• Reach out to your the local First Nation community to begin opening the lines of communication and dialogue 
  • Visit a local First Nation museum or cultural centre with your team, and if possible, hire an Indigenous tour guide or cultural interpreter to walk you through the experience so that you may learn from someone with roots or lived experience in that culture
  • Make a donation or purchase from the museum or cultural centre gift shop to support the Indigenous economy
  • Treat your team to a meal at an Indigenous-owned restaurant to experience the flavours of the local culture
  • Consider how you can support more Indigenous businesses and entrepreneurs within your community
  • Join a local, provincial or national Indigenous tourism organization and attend their events
  • Learn and use traditional place names in the traditional language
  • Find which First Nations territories are in your region via the Native Land Digital map
  • Attend and promote public events hosted by local First Nations and communities
  • Learn more about the 94 Truth and Reconciliation Calls to Action 
  • Learn more about the United Nations Declaration on the Rights of Indigenous Peoples

Involving guests and visitors

In addition to your own journey, there are many opportunities to support the inclusion of Indigenous cultural heritage in guest and visitor experiences. The Sustainable Tourism Score is available free online for any tourism business or destination to assess their sustainability performance and includes several best practice examples, which have been formally recognized by the Global Sustainable Tourism Council. Some of these include: 

  • Employing Indigenous youth, elders, guides, or interpreters in your business or organization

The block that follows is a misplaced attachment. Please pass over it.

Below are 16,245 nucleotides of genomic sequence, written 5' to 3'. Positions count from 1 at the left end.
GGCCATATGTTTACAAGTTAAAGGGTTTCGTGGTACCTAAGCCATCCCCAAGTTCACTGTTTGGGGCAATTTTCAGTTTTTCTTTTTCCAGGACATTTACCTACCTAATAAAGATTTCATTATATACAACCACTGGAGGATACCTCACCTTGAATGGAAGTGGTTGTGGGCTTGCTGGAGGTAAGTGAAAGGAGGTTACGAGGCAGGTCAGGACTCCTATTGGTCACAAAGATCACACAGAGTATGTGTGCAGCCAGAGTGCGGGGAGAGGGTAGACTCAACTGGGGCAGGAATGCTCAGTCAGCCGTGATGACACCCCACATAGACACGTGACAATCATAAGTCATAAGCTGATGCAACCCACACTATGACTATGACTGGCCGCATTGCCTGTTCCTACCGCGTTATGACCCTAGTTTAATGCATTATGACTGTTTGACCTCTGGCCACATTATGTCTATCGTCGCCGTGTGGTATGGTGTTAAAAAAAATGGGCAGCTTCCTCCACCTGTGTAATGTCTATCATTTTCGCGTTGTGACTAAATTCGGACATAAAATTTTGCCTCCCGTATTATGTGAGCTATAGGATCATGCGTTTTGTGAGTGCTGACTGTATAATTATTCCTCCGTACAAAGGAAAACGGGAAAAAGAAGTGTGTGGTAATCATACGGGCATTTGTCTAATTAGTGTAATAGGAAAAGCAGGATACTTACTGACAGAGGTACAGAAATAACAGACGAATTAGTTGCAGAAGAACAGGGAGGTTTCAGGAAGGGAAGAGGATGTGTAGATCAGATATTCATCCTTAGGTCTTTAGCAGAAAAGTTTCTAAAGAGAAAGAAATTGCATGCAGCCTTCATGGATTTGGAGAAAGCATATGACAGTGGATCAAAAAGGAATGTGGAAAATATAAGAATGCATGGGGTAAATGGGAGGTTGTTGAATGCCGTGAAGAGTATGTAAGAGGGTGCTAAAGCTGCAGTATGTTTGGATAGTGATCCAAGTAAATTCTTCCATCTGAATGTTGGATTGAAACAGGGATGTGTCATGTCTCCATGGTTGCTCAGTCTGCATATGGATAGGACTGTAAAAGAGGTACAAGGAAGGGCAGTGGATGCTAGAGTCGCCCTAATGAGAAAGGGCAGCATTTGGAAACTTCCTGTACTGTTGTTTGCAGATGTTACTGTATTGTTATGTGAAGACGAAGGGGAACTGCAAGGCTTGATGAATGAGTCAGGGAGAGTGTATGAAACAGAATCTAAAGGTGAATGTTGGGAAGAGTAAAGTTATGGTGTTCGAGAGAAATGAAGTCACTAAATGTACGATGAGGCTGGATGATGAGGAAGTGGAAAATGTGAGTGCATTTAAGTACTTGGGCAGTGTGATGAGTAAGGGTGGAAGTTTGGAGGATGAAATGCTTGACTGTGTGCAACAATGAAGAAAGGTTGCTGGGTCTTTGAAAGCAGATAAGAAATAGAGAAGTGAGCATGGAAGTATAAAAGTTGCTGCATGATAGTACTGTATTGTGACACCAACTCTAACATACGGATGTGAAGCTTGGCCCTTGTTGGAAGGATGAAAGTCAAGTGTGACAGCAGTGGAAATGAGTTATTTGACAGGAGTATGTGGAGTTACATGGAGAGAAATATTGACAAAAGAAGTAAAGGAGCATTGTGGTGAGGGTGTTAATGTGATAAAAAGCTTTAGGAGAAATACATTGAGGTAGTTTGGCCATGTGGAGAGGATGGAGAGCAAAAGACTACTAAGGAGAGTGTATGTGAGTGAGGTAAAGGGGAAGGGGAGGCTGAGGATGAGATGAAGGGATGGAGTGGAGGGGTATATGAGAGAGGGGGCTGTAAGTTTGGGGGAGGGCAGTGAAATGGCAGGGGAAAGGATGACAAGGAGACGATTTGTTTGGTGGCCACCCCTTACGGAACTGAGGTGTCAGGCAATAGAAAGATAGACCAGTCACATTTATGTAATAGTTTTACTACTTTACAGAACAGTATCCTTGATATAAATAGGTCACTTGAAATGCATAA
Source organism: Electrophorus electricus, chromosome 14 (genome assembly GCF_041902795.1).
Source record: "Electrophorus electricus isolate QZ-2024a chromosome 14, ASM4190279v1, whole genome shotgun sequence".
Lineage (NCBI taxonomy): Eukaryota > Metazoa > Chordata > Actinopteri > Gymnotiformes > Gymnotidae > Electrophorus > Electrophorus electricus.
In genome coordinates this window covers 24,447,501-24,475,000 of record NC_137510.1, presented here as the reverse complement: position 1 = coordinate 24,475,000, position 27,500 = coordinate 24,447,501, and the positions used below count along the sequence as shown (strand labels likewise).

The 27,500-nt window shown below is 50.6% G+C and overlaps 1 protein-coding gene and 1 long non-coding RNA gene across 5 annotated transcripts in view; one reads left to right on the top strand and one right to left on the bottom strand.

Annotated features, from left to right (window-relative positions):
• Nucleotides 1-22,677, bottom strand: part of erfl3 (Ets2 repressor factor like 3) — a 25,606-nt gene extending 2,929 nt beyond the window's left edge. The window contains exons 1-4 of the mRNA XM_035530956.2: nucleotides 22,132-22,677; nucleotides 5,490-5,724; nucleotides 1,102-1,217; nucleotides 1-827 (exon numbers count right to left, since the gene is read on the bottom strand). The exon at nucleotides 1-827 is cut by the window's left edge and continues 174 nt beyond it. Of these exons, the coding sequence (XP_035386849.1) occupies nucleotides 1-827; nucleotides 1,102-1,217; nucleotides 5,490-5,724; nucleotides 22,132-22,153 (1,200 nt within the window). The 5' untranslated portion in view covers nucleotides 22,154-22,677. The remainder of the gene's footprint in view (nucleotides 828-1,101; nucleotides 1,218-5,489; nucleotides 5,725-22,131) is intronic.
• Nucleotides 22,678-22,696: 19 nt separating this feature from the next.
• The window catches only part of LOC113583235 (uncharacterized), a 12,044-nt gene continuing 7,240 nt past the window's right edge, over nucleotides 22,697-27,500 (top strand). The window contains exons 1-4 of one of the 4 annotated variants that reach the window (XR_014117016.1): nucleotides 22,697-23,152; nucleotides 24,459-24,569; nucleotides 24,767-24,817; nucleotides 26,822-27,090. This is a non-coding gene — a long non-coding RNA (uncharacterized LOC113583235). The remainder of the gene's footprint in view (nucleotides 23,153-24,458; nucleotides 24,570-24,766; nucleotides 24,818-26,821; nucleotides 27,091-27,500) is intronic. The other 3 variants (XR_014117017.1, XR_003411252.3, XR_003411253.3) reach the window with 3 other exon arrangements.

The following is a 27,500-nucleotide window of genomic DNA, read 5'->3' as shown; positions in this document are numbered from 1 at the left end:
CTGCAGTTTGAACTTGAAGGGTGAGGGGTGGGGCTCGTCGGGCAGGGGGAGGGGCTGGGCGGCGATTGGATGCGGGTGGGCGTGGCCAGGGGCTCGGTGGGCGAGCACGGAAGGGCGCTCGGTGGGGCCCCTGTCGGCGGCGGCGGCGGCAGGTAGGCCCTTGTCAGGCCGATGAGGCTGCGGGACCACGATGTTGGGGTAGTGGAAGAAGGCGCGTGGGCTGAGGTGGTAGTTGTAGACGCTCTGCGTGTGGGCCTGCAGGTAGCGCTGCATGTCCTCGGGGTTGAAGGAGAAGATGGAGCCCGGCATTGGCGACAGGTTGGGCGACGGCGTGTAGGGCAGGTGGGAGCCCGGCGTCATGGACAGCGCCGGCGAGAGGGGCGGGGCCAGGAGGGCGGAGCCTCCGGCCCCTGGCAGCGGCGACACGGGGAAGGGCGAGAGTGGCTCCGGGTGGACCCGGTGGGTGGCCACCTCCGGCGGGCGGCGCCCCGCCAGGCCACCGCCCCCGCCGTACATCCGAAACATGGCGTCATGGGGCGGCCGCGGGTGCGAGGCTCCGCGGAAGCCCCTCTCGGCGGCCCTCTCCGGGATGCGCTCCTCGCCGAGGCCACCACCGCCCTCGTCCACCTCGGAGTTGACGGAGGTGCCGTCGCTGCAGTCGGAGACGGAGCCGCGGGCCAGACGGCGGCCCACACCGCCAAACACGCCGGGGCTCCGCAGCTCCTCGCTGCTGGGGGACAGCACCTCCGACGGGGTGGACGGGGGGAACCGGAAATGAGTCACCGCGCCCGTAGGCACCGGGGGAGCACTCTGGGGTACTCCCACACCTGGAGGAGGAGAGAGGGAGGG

• Connecting guests with local interpreters or experiences that can present the heritage and culture in an authentic and traditional manner
  • Creating informal connections with local Indigenous community(ies), such as building and maintaining relationships, seeking permission to share information, etc.
  • Creating formal, collaborative partnerships or business relationships within the local Indigenous community 
  • Supporting local Indigenous entrepreneurs by featuring authentic local Indigenous arts and crafts and/or cuisine in some aspect(s) of business operations
  • Providing information about public Indigenous cultural events/festivals in the community
  • Respecting the intellectual property rights of local communities

If you wish to continue your learning and exploring beyond these ideas, there are so many opportunities to advance your understanding and get engaged. In addition to the links shared in the article, below are some additional resources that you may wish to explore.  


GreenStep helps tourism businesses and destinations to measure, improve, and get certified for their climate action and sustainability performance. Book a free consultation to learn more.